Malik Obama is exactly the kind of man Donald Trump says he'd like to keep out of the United States. He's a Muslim. He comes from Kenya, a country that has been racked by unrest in recent years and has been the target of terrorists from Somalia, who have fashioned themselves as Islamists. He currently has between three and 12 wives - he won't say exactly how many - and, clearly, doesn't adhere to traditional American family values, however you might define them.
But Malik Obama is a naturalized U.S. citizen, and he's the half-brother of the current U.S. president. Most importantly, however, he is an ardent supporter of Donald Trump. At the Trump campaign's request, Malik Obama will be in the audience of Wednesday night's presidential debate in Las Vegas, allowing Trump and his faithful to collectively thumb their nose at President Barack Obama and his favored successor, Hillary Clinton.
It wasn't always this way. Malik Obama was his half-brother's best man when Barack Obama married Michelle. Barack Obama performed the same role at one of Malik's weddings.
When GQ profiled Malik in 2013, Malik Obama claimed that he and his half-brother shared a knack for leadership because it is "all in the genes."
Somewhere between 2013 and this year, though, Malik soured on Barack. Part of the reason for that may be that he feels spurned by his successful and popular half-brother.
"My brother didn't help me at all," Malik told the New York Post, referring to a foundation he started in their shared father's name. "He wanted me to shut it down when I set it up. He hasn't supported me at all."
Inspired by Barack, Malik once tried to run for the position of governor in Siaya, the district of Kenya along the northern shores of Lake Victoria that his father hailed from. He got 1 percent of the vote. In the United States, Malik has worked mostly as an accountant for organizations in and around the Washington, D.C., area, including the American Red Cross, Lockheed Martin and Fannie Mae. He is registered to vote in Maryland. He'll be casting his ballot for Trump.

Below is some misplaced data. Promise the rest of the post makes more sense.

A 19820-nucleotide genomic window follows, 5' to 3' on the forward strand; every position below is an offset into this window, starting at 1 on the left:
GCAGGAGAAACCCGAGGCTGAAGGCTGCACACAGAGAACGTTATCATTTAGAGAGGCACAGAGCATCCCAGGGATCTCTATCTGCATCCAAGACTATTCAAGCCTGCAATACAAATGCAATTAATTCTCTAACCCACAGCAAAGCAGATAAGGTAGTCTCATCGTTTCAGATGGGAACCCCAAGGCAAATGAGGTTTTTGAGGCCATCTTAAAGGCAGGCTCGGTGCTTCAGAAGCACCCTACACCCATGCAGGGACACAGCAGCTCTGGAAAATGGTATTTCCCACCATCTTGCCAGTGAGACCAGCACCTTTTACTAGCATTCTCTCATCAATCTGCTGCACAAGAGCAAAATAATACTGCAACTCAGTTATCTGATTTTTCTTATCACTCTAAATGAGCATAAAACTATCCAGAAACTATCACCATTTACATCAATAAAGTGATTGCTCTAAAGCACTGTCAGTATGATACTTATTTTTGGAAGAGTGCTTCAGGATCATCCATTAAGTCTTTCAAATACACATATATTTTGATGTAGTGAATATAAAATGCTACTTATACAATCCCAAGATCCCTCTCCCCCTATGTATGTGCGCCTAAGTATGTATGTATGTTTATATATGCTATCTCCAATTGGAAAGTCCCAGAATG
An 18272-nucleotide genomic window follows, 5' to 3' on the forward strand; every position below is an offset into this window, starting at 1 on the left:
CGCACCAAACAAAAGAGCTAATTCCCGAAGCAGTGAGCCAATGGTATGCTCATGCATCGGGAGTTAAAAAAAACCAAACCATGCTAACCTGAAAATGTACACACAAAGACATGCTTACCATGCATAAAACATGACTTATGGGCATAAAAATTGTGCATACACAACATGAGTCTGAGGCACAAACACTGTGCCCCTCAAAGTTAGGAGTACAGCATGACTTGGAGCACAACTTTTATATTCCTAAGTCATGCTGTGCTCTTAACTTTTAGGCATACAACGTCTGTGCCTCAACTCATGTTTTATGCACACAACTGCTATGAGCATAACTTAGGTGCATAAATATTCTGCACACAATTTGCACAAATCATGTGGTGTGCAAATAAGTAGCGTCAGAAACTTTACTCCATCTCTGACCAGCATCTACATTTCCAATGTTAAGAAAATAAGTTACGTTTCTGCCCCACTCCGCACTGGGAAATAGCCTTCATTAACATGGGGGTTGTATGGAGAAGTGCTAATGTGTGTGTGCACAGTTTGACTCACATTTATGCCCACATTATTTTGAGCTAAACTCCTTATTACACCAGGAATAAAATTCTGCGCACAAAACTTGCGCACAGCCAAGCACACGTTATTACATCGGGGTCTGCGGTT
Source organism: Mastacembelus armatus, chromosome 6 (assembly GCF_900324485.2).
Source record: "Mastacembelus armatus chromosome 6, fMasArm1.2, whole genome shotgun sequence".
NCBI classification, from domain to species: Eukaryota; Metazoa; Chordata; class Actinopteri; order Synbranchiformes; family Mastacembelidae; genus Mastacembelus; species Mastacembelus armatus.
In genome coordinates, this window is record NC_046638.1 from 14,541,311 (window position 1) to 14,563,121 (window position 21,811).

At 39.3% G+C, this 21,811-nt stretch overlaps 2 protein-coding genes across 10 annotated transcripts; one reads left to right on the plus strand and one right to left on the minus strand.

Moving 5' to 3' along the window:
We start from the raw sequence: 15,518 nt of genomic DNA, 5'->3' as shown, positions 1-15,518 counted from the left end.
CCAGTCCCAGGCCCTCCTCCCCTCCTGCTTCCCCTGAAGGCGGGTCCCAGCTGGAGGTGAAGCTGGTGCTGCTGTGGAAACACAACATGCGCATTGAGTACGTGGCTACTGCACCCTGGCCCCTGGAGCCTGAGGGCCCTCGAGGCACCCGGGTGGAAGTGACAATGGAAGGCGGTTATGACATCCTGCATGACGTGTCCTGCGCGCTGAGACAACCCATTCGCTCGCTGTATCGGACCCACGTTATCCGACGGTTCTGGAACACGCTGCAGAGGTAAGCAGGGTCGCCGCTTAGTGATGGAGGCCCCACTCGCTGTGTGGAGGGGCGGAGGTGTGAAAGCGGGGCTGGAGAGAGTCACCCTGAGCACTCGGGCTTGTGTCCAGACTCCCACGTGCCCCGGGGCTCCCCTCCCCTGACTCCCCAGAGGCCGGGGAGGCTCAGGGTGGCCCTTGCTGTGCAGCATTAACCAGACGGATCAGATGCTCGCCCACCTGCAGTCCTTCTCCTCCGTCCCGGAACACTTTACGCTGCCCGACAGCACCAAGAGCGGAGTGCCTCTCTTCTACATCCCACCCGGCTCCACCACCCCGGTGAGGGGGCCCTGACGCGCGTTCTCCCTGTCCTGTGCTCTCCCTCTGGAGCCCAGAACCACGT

His reasoning seems to have as much to do with his growing antagonism for his half-brother as it does with Trump's persona and ideology. When he endorsed Trump in July, he said he found the Republican candidate to be honest, and he believed in his campaign slogan: "Make America Great Again." He says he thinks the women who've accused Trump of sexual assault are lying, and questions why they didn't come forward sooner. He also opposes the expansion of LGBT rights, which his half-brother has championed, and was disappointed that the U.S. killed Moammar Gadhafi, whom he considered "one of his best friends."
At heart, however, he and Trump share something deeper: They are habitually opportunistic about limelight.
Malik Obama has relished the media coverage, and his invitation to Wednesday night's presidential debate has only gained him more of it. Trump, meanwhile, is using invitations to the debates for their shock value. To the last one, he invited four women who accused Hillary Clinton's husband of sexual impropriety as a way of distracting from similar allegations against himself, if not to cast aspersions on Hillary Clinton for Bill Clinton's actions. Trump also played up how Clinton had treated her husband's accusers harshly, while purporting to stand for women's rights.
Malik is likely the only member of the extended Obama family who supports Trump. Obama is wildly popular in Kenya. Said Obama, Malik and Barack's uncle, told The Washington Post that "America needs someone who is going to bring people and cultures together, and that is not what Donald Trump stands for."
The American president is nonplussed about the headlines his half-brother has been grabbing.
White House spokesman Josh Earnest said the president hasn't spent "a lot of time" considering Trump's invitation to his half-brother. Earnest said the two don't have much of a relationship. The president has said that they talk about once a year, at most, these days. One can only imagine how the next conversation will go.
Max Bearak writes about foreign affairs for the Washington Post. Previously, he reported from South Asia for the New York Times and others.